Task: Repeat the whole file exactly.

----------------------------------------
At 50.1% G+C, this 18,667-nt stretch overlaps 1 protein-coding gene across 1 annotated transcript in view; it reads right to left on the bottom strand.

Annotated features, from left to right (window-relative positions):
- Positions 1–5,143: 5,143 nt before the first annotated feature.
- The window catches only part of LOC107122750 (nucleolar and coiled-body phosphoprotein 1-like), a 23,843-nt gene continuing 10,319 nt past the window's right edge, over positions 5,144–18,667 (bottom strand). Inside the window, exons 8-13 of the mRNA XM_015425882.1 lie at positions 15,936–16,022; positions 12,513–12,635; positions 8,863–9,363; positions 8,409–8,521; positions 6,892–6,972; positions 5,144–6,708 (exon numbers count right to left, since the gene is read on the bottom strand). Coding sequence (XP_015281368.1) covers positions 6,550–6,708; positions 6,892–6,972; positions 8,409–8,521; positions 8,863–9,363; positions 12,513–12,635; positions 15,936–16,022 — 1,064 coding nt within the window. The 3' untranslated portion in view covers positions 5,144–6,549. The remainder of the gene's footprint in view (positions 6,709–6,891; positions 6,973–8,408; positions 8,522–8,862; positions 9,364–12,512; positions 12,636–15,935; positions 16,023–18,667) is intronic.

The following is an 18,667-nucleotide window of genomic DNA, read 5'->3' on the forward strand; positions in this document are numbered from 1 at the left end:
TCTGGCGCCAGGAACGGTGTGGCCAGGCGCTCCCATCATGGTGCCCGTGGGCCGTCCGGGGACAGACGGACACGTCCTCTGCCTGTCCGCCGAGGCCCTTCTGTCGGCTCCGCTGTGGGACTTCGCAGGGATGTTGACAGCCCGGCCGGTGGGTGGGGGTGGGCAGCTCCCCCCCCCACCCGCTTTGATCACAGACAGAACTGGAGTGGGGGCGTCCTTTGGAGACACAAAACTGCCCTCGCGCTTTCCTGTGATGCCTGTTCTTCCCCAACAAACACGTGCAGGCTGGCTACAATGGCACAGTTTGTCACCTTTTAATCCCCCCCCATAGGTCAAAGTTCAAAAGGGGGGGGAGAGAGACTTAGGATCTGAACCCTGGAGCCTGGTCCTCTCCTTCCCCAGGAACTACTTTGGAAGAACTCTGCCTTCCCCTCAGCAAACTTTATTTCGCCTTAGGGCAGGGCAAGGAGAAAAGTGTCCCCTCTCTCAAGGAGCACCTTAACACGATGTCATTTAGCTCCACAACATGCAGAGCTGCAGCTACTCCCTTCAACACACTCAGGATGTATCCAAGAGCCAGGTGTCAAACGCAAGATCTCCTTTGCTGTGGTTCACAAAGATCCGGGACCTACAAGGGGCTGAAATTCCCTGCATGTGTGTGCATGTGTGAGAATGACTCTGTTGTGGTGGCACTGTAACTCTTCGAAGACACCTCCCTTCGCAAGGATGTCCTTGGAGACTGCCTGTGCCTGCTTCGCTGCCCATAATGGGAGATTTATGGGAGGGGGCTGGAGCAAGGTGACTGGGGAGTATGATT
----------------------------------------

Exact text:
At 50.1% G+C, this 18,667-nt stretch overlaps 1 protein-coding gene across 1 annotated transcript in view; it reads right to left on the bottom strand.

Annotated features, from left to right (window-relative positions):
- Positions 1–5,143: 5,143 nt before the first annotated feature.
- The window catches only part of LOC107122750 (nucleolar and coiled-body phosphoprotein 1-like), a 23,843-nt gene continuing 10,319 nt past the window's right edge, over positions 5,144–18,667 (bottom strand). Inside the window, exons 8-13 of the mRNA XM_015425882.1 lie at positions 15,936–16,022; positions 12,513–12,635; positions 8,863–9,363; positions 8,409–8,521; positions 6,892–6,972; positions 5,144–6,708 (exon numbers count right to left, since the gene is read on the bottom strand). Coding sequence (XP_015281368.1) covers positions 6,550–6,708; positions 6,892–6,972; positions 8,409–8,521; positions 8,863–9,363; positions 12,513–12,635; positions 15,936–16,022 — 1,064 coding nt within the window. The 3' untranslated portion in view covers positions 5,144–6,549. The remainder of the gene's footprint in view (positions 6,709–6,891; positions 6,973–8,408; positions 8,522–8,862; positions 9,364–12,512; positions 12,636–15,935; positions 16,023–18,667) is intronic.

The following is an 18,667-nucleotide window of genomic DNA, read 5'->3' on the forward strand; positions in this document are numbered from 1 at the left end:
TCTGGCGCCAGGAACGGTGTGGCCAGGCGCTCCCATCATGGTGCCCGTGGGCCGTCCGGGGACAGACGGACACGTCCTCTGCCTGTCCGCCGAGGCCCTTCTGTCGGCTCCGCTGTGGGACTTCGCAGGGATGTTGACAGCCCGGCCGGTGGGTGGGGGTGGGCAGCTCCCCCCCCCACCCGCTTTGATCACAGACAGAACTGGAGTGGGGGCGTCCTTTGGAGACACAAAACTGCCCTCGCGCTTTCCTGTGATGCCTGTTCTTCCCCAACAAACACGTGCAGGCTGGCTACAATGGCACAGTTTGTCACCTTTTAATCCCCCCCCATAGGTCAAAGTTCAAAAGGGGGGGGAGAGAGACTTAGGATCTGAACCCTGGAGCCTGGTCCTCTCCTTCCCCAGGAACTACTTTGGAAGAACTCTGCCTTCCCCTCAGCAAACTTTATTTCGCCTTAGGGCAGGGCAAGGAGAAAAGTGTCCCCTCTCTCAAGGAGCACCTTAACACGATGTCATTTAGCTCCACAACATGCAGAGCTGCAGCTACTCCCTTCAACACACTCAGGATGTATCCAAGAGCCAGGTGTCAAACGCAAGATCTCCTTTGCTGTGGTTCACAAAGATCCGGGACCTACAAGGGGCTGAAATTCCCTGCATGTGTGTGCATGTGTGAGAATGACTCTGTTGTGGTGGCACTGTAACTCTTCGAAGACACCTCCCTTCGCAAGGATGTCCTTGGAGACTGCCTGTGCCTGCTTCGCTGCCCATAATGGGAGATTTATGGGAGGGGGCTGGAGCAAGGTGACTGGGGAGTATGATT